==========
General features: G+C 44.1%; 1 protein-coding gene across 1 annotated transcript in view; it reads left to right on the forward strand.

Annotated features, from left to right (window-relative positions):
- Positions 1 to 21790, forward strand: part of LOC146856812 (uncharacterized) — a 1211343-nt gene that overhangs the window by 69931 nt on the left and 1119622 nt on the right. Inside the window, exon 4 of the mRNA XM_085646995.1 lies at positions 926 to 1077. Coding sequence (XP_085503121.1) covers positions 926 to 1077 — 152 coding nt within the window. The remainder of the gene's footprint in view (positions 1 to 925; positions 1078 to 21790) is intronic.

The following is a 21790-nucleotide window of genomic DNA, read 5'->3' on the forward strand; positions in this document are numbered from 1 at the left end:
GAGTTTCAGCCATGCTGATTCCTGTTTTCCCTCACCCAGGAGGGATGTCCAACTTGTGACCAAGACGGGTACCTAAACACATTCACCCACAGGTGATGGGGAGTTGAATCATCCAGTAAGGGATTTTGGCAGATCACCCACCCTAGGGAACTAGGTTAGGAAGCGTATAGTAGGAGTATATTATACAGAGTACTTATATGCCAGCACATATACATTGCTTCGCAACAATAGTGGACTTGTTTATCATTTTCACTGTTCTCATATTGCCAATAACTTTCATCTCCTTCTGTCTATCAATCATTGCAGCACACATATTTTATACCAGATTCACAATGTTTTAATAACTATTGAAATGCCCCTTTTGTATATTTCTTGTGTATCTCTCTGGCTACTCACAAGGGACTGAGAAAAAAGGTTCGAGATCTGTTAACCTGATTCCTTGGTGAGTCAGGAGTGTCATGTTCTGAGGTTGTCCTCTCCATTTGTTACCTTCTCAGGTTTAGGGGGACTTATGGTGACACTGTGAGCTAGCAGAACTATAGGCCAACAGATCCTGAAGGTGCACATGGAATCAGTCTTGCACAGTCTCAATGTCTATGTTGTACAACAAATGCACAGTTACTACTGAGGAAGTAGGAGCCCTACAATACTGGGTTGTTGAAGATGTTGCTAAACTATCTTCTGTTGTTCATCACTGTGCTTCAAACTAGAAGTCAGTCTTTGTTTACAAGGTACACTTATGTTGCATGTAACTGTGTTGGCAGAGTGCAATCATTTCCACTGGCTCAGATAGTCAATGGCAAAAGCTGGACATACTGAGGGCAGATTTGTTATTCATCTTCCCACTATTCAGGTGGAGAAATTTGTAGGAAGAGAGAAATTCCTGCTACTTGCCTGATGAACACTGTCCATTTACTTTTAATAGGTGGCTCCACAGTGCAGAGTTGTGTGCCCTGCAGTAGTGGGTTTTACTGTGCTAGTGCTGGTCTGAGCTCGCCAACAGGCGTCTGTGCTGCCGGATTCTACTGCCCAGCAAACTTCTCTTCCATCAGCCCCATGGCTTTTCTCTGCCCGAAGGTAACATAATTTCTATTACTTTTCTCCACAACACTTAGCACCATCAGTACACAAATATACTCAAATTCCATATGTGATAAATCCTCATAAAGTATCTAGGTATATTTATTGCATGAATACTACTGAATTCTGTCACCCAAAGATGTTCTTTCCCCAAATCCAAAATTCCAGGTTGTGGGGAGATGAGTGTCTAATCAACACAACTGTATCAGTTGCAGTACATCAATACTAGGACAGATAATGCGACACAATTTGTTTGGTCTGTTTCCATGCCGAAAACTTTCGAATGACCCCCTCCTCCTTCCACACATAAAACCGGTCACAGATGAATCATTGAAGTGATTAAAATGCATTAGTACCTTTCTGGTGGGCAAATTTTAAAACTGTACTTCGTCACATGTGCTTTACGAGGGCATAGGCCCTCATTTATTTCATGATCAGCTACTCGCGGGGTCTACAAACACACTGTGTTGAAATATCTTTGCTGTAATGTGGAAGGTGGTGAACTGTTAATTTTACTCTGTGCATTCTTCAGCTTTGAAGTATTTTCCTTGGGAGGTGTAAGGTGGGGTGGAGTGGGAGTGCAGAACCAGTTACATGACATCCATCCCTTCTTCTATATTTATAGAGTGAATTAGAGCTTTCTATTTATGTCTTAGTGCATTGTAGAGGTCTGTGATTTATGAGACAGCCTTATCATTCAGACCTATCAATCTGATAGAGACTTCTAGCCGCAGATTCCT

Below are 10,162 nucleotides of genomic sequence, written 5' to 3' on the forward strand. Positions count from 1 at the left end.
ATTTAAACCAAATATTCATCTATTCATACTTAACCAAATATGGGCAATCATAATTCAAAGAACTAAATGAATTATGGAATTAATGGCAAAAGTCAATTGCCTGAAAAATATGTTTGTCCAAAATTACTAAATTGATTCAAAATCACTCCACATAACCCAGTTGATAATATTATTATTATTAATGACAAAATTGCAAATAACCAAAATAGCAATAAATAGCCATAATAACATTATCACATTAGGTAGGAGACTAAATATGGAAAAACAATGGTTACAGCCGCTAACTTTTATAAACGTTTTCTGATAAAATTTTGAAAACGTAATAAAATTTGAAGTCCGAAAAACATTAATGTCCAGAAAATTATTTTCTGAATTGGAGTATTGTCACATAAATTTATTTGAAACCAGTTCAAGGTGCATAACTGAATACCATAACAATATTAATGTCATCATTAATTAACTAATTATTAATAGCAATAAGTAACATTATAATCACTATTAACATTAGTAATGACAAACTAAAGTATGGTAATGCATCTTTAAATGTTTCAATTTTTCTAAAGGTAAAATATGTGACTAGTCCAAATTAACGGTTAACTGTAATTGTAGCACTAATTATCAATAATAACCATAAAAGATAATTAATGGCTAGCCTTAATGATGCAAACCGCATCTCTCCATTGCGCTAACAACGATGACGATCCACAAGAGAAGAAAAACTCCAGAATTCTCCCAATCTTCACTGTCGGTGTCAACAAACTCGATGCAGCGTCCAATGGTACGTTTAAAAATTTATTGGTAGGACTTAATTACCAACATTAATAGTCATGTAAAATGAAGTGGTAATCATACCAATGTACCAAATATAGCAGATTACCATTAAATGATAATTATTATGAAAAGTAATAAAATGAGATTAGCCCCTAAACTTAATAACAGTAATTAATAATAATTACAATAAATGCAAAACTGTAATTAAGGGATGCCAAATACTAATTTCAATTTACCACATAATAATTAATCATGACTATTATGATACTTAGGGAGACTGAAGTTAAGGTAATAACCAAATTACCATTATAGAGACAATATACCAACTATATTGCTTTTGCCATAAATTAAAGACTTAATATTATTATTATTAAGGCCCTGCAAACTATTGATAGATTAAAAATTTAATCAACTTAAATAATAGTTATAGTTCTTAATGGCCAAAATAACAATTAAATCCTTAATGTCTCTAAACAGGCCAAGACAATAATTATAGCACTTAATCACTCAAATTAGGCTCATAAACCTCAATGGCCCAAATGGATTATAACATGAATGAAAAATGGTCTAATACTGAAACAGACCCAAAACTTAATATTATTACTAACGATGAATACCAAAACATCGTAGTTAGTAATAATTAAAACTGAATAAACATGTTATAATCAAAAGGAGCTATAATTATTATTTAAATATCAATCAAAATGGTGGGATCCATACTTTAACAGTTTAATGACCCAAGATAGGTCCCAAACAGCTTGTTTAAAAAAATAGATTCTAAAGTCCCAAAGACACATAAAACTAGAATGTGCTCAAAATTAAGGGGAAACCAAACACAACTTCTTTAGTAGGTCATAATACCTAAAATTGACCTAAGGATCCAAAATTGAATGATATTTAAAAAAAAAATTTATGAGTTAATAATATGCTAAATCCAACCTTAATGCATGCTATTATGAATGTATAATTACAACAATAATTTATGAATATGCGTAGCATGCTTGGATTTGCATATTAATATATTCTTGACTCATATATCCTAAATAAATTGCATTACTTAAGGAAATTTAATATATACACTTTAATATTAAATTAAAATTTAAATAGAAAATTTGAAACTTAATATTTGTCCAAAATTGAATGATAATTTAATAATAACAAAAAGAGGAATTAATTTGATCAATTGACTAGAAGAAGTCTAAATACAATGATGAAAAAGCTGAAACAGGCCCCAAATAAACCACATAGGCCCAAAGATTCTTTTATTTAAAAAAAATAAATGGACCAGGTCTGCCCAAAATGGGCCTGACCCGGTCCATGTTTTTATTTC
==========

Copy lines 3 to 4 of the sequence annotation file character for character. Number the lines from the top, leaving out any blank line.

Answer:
- Positions 1 to 21790, forward strand: part of LOC146856812 (uncharacterized) — a 1211343-nt gene that overhangs the window by 69931 nt on the left and 1119622 nt on the right. Inside the window, exon 4 of the mRNA XM_085646995.1 lies at positions 926 to 1077. Coding sequence (XP_085503121.1) covers positions 926 to 1077 — 152 coding nt within the window. The remainder of the gene's footprint in view (positions 1 to 925; positions 1078 to 21790) is intronic.

The following is a 21790-nucleotide window of genomic DNA, read 5'->3' on the forward strand; positions in this document are numbered from 1 at the left end: